Depop’s peer-to-peer marketplace for secondhand fashion is the 10th-most-visited shopping site among Gen Z consumers in the U.S., according to Etsy. The site is primarily known for its vintage, streetwear and Y2K (late 1990s/early 2000s) fashion. Founded in 2011, the marketplace first launched in the UK and then expanded to the U.S. and Australia. Depop currently has approximately 30 million registered users across nearly 150 countries, 90% of whom are under the age of 26. The company brought in $650 million in gross merchandise sales (GMS) in 2020.
The acquisition is expected to close in Q3 2021, after which Depop will continue to be headquartered in London and operate as a standalone marketplace run by its existing leadership team.
“Depop is a vibrant, two-sided marketplace with a passionate community, a highly differentiated offering of unique items, and we believe, significant potential to further scale,” said Josh Silverman, CEO of Etsy in a statement. “Depop’s world-class management team and employees have done a fantastic job nurturing this community and driving organic, authentic growth in a way that aligns well with Etsy’s DNA and mission of ‘keeping commerce human.’ We see significant opportunities for shared expertise and growth synergies across what will now be a tremendous ‘house of brands’ portfolio of individually distinct, and very special, ecommerce brands.”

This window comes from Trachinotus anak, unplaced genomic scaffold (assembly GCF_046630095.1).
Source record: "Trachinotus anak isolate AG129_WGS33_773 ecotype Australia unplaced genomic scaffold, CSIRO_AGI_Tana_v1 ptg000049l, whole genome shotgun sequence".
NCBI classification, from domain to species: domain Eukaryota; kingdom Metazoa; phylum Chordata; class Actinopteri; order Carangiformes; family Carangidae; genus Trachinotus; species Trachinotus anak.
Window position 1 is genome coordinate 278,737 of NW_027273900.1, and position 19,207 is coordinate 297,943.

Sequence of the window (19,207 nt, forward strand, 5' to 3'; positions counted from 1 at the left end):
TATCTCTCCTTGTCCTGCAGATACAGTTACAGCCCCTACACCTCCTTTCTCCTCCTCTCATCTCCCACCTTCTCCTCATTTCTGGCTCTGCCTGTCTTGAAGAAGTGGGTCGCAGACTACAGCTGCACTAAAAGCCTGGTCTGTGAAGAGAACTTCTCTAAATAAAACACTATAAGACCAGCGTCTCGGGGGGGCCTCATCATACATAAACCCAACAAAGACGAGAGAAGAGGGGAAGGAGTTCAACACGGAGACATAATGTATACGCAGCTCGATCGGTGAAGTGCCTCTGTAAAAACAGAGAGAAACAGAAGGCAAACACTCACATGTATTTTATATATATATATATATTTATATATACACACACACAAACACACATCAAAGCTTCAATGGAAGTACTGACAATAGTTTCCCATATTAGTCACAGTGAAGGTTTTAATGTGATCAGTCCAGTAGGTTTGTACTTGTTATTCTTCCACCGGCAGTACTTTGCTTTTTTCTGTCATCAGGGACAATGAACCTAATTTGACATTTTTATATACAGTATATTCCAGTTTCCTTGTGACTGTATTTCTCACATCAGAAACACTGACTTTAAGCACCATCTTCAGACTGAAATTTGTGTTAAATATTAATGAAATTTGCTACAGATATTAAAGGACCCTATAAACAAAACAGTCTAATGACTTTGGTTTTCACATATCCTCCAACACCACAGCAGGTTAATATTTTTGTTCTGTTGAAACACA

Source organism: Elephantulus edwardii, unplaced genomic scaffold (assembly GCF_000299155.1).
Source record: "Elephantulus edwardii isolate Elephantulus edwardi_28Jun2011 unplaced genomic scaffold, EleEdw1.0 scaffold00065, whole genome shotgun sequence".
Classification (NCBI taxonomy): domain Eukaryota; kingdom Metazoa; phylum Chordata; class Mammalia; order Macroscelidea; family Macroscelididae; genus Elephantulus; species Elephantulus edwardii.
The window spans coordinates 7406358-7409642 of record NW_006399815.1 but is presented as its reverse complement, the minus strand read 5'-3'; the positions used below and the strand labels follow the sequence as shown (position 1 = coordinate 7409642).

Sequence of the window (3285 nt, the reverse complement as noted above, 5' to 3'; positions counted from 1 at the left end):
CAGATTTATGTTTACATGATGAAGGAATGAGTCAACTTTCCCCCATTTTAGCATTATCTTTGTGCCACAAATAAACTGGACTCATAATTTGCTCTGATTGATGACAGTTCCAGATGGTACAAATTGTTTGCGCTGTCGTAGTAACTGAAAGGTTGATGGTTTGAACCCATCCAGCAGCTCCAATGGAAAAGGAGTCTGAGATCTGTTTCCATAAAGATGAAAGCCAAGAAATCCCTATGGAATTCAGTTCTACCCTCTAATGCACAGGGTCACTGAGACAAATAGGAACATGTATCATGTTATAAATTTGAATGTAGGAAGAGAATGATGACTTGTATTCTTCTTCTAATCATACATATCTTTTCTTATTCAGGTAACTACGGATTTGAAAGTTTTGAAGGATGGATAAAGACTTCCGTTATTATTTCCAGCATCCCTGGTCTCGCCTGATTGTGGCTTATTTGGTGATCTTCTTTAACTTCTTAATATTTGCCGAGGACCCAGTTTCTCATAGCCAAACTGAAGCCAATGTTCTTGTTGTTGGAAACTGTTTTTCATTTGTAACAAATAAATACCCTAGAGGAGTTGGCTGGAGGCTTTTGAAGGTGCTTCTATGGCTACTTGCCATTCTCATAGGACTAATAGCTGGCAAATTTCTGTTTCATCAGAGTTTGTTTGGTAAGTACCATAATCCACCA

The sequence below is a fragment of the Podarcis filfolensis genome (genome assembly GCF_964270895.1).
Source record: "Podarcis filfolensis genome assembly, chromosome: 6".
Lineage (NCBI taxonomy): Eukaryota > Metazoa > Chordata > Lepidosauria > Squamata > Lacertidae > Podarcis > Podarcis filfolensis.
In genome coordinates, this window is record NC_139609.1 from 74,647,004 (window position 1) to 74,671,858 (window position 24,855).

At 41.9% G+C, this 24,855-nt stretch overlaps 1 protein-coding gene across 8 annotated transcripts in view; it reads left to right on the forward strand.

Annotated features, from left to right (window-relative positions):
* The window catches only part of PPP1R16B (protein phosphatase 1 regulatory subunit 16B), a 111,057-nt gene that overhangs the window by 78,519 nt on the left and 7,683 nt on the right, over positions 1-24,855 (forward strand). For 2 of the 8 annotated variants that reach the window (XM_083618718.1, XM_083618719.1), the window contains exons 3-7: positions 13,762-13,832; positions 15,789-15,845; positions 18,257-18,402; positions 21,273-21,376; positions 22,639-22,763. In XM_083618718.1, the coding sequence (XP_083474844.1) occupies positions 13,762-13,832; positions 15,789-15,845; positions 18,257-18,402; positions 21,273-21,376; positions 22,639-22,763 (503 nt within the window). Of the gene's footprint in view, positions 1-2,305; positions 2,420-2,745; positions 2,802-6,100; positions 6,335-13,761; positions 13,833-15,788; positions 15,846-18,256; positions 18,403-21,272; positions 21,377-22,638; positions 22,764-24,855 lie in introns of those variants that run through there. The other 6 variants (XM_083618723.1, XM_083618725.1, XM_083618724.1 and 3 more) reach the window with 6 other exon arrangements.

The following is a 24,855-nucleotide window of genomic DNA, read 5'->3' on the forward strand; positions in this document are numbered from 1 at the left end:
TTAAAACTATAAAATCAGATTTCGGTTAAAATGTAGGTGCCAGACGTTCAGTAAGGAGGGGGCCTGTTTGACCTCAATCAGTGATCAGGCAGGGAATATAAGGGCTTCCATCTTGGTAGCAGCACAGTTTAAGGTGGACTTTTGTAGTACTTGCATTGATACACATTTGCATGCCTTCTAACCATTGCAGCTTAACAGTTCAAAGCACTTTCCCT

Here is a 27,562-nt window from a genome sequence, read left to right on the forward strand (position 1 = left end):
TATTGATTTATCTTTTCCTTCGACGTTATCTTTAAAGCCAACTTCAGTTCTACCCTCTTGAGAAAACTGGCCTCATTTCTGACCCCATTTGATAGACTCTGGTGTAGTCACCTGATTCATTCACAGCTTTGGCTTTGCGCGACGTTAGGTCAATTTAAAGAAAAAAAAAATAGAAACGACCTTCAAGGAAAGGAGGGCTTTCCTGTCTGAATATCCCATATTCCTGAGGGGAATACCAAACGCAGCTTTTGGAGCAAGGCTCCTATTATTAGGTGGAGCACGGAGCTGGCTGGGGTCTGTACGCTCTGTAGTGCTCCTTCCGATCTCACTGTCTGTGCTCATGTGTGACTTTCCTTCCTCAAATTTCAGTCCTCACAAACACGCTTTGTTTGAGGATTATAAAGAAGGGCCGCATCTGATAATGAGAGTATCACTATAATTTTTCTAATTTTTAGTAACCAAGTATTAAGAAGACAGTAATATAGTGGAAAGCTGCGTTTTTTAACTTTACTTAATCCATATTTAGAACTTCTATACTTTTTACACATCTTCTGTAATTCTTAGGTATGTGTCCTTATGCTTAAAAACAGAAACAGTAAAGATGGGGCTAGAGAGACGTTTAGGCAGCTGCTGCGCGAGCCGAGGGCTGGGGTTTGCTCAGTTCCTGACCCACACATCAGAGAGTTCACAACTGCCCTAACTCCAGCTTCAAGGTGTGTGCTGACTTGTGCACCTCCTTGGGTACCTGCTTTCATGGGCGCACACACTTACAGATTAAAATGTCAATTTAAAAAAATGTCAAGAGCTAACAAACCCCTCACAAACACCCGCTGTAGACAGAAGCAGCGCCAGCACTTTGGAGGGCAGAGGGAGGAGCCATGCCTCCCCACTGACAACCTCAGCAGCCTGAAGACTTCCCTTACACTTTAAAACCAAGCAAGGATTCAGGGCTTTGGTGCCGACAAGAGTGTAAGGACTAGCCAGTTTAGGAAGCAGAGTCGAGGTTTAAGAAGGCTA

Etsy also owns Reverb, an online marketplace for vintage musical instruments. In outlining the rationale for the Depop acquisition, Etsy pointed specifically to the site’s cohort behavior: Depop had 4 million active buyers and 2 million active sellers in 2020. That same year, 75% of GMS came from existing cohorts, and approximately 75% of sellers were also buyers.
The resale market is currently experiencing explosive growth, particularly among younger, socially conscious consumers looking for sustainable ways to find unique fashions. Research from fellow resale marketplace ThredUP predicts that the secondhand market will grow at a CAGR of 39% through 2024 in the U.S., reaching $64 billion and ultimately becoming twice the size of the fast fashion sector globally.
An increasing number of traditional retailers also are boosting their resale profiles: Lululemon and Nike both launched resale programs in April 2020, and H&M just announced that the online secondhand marketplace it majority owns, Sellpy, will expand to 20 new countries across Europe.